U.S. consumers have little control over the collection and sale of their personal data, which leads to profiling, manipulation, price discrimination and other practices that cut against consumers’ best interests. Regulations such as California’s CCPA and Europe’s GDPR introduce new data rights that seek to restore power to individuals, but also depend on consumers’ practical ability and motivation to exercise these rights.
Meanwhile, technologists and researchers are pioneering new data governance models — such as data unions, data trusts, and data cooperatives — that create value for consumers by collectively pooling and analyzing their data. We are interested in better understanding how consumers might benefit — for instance, by getting a better deal, by contributing to large-scale consumer protection research, by organizing for social change, or by understanding their conditions relative to others (and so on).
CR Digital Lab therefore seeks to develop 3–5 case studies / storylines that respond to the question: “Assuming consumers can compel companies to share their data with a trusted third party, what are some potential applications for consumer data cooperatives in 2030?”
We expect these case studies to be delivered in narrative format that explains a specific “application” or “use case” of a data cooperative, and the practical benefits to a consumer participating. This narrative may, but not necessarily, be communicated with the aid of visuals, diagrams, or mockups.
Case studies should be logically presented and supported by data, insights and research from relevant fields of expertise (e.g. economics research, data science, digital marketing, consumer advocacy, and / or others).
Finally, cases might also suggest the sorts of laws and technologies needed to realize these futures (for instance, stronger data rights; clearer guidelines for compliance, standards and agreement on the structure and mode of delivery of user data, and / or other considerations).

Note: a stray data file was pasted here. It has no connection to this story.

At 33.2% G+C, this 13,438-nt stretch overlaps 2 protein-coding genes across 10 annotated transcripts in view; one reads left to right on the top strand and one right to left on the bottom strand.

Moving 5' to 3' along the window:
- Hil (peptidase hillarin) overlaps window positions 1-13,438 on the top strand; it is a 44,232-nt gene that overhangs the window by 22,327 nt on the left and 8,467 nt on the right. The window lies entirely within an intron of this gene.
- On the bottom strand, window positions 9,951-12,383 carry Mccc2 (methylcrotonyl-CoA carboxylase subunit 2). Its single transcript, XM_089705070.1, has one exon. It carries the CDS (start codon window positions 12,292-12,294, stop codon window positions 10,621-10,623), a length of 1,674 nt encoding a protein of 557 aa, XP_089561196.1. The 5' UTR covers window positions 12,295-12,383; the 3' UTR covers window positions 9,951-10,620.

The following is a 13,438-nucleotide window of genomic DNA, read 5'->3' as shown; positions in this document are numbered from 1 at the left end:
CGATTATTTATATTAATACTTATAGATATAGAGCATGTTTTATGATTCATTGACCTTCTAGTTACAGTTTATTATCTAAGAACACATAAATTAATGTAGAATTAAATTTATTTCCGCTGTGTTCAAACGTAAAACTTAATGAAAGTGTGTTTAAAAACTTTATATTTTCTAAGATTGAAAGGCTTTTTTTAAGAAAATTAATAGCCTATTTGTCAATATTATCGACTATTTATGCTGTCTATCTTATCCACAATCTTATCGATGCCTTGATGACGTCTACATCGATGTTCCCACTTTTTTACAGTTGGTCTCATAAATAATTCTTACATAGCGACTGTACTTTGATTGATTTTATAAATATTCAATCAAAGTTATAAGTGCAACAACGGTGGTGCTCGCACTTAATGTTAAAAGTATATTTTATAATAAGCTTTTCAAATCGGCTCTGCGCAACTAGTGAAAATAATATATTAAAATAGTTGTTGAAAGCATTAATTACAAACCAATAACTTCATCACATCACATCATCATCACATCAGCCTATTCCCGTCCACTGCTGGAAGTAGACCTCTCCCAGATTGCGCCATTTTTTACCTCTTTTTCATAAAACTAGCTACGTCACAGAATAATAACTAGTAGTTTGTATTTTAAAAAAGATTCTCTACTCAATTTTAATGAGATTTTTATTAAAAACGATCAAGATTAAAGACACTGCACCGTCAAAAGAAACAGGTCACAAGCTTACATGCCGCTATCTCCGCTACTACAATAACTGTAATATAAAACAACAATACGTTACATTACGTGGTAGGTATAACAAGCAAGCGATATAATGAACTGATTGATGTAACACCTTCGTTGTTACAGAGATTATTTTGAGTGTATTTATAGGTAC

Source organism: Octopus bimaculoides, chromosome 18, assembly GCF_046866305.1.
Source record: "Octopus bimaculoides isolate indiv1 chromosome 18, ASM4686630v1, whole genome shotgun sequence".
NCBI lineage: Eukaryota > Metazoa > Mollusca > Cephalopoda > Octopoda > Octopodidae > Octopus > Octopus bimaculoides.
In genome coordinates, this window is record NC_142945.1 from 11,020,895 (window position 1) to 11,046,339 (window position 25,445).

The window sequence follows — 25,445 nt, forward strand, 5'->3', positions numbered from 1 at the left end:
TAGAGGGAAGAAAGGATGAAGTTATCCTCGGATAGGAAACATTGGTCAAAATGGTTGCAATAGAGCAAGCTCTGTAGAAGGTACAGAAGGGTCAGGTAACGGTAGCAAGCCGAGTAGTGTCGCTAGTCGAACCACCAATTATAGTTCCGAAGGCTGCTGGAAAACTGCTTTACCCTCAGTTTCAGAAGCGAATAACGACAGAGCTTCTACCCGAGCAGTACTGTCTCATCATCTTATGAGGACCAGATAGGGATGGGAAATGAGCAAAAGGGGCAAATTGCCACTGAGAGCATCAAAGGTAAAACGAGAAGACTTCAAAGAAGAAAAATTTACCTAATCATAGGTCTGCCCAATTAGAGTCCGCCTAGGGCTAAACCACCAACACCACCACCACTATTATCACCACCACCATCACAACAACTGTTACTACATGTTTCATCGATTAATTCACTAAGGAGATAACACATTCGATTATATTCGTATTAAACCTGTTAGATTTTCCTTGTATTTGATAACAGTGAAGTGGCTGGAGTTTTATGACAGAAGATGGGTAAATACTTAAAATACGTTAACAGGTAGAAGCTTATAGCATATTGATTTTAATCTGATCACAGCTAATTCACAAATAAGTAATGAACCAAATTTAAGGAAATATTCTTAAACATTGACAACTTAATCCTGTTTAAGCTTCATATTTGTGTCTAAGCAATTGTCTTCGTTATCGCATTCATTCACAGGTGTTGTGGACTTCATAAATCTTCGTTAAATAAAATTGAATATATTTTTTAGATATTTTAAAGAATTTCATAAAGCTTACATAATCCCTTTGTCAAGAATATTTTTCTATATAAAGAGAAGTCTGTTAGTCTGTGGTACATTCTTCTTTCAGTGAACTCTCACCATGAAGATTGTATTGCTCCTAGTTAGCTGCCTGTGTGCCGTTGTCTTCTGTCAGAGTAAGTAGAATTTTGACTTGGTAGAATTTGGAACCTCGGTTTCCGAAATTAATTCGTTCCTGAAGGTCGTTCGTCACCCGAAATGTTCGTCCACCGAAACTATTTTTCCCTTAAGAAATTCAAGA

We are seeking proposals from individual researchers, design firms, and research groups to begin work in January and can be executed in 4–8 weeks. Because of the multidisciplinary nature of this exercise, we are open to working with designers, researchers, academics, technologists, innovation strategists and others.
However, all proposals should ultimately be user-centric, in the sense that they should clearly articulate the hypothetical benefits to a consumer, and which the imagined beneficiary would find useful or compelling.
Proposals should highlight the proposer’s expertise with the work described in this RFP, including relevant projects and experience working on data rights and/or data governance issues.
Proposals will be considered on a rolling basis until mid-January.
To submit a proposal or request more information, contact firstname.lastname@example.org.
Consumer Reports is a trusted and nationally recognized non-profit with an 80 year history conducting policy work at the federal and state levels. The Consumer Reports Digital Lab incubates research, products and policy solutions that strengthen consumer power in the digital marketplace.
In 2018, CR helped pass the California Consumer Privacy Act (CCPA), which grants California consumers the rights to know what information companies have on file about them, delete personal information from a company database, and opt-out of the sale of their personal information by companies. Additionally, the “authorized agent” provisions of CCPA provide for consumers to delegate their rights to a trusted third party. We are exploring the potential of authorized agents and what becomes possible when consumers can meaningfully exercise their data rights.
In October, CR launched our first experiment to put the CCPA’s “authorized agent” provision into practice. In addition to this applied work, we are seeking to develop speculative briefs describing consumer-facing applications that help consumers exercise their data subject access rights, and how consumers might benefit from stronger data subject access rights.